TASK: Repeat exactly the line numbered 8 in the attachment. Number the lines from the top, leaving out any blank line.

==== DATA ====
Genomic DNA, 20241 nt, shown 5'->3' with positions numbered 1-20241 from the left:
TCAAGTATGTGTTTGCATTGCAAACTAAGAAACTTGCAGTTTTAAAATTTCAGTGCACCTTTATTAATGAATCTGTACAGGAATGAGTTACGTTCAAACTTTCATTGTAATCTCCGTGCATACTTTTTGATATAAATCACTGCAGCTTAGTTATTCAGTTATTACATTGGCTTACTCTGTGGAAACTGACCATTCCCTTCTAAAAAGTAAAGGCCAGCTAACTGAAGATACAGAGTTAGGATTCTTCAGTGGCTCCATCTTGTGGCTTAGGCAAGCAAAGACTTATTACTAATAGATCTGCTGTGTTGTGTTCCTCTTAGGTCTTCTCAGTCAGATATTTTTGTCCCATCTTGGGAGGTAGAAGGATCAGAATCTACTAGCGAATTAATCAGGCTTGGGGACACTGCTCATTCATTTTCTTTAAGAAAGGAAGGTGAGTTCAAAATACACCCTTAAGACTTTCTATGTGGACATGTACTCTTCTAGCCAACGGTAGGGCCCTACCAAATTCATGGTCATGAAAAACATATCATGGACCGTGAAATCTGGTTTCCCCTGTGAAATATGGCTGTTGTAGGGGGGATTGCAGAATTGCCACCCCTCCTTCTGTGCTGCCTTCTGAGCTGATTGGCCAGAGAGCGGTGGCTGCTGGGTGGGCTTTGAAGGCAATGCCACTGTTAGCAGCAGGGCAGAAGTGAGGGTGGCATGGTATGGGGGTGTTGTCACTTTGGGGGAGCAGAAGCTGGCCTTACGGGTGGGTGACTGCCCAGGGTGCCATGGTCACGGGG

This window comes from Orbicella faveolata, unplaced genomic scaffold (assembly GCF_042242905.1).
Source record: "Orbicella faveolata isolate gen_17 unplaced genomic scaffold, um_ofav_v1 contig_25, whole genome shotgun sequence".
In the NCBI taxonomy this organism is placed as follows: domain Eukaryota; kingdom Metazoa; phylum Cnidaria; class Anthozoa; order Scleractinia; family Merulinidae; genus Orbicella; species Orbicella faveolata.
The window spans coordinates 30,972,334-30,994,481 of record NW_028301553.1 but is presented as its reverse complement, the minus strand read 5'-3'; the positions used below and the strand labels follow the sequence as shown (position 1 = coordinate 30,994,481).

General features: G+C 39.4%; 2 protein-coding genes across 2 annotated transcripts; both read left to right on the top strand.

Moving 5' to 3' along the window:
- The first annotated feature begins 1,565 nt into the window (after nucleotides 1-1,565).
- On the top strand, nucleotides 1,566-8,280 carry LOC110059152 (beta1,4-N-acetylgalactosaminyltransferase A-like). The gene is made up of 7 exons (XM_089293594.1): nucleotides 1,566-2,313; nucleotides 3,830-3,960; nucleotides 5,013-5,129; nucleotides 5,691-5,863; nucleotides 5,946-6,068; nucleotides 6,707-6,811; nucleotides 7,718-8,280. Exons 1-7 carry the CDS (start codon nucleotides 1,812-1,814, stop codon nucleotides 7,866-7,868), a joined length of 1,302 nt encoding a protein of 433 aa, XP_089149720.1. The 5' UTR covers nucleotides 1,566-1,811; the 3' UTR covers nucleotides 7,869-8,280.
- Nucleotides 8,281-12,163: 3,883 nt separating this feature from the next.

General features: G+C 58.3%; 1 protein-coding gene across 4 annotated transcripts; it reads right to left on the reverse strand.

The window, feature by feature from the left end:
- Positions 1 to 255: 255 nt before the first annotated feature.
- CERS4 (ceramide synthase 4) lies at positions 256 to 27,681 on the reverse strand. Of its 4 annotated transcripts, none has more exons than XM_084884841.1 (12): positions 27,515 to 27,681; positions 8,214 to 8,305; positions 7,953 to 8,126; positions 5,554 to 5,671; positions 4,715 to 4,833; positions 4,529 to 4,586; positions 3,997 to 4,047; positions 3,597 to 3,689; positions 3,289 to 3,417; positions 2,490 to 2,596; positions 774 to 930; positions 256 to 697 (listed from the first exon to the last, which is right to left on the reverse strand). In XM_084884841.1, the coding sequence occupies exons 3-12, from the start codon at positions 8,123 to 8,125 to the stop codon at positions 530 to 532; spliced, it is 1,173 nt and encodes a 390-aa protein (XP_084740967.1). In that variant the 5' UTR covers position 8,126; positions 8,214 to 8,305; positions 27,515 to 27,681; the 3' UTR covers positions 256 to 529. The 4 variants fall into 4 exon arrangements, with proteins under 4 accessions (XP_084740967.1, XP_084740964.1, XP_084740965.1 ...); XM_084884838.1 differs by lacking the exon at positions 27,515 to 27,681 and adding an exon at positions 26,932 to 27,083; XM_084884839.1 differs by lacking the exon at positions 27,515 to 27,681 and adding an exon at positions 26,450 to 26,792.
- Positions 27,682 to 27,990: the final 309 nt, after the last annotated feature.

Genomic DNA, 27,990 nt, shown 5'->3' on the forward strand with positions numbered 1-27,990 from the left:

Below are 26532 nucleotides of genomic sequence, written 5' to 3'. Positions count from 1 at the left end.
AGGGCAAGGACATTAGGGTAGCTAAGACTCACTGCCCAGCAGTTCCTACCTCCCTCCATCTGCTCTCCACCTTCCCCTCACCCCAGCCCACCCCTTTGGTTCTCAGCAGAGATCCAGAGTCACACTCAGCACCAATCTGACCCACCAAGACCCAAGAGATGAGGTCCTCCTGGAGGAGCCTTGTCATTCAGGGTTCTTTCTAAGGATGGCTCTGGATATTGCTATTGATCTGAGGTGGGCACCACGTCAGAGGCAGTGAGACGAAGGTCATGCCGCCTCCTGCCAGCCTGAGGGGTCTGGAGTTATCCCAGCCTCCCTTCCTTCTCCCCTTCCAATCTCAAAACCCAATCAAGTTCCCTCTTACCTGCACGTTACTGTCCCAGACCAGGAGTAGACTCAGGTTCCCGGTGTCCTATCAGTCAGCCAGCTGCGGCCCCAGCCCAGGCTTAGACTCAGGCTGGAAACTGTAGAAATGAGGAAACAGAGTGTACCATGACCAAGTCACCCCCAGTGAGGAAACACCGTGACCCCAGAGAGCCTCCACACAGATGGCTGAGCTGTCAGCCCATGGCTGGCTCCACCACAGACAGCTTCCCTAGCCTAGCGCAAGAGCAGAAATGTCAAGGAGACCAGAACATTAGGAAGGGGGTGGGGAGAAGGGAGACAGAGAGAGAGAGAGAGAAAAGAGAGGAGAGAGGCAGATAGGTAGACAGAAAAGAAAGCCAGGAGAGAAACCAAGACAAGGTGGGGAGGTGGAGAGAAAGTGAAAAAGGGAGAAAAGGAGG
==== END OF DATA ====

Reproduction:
Moving 5' to 3' along the window: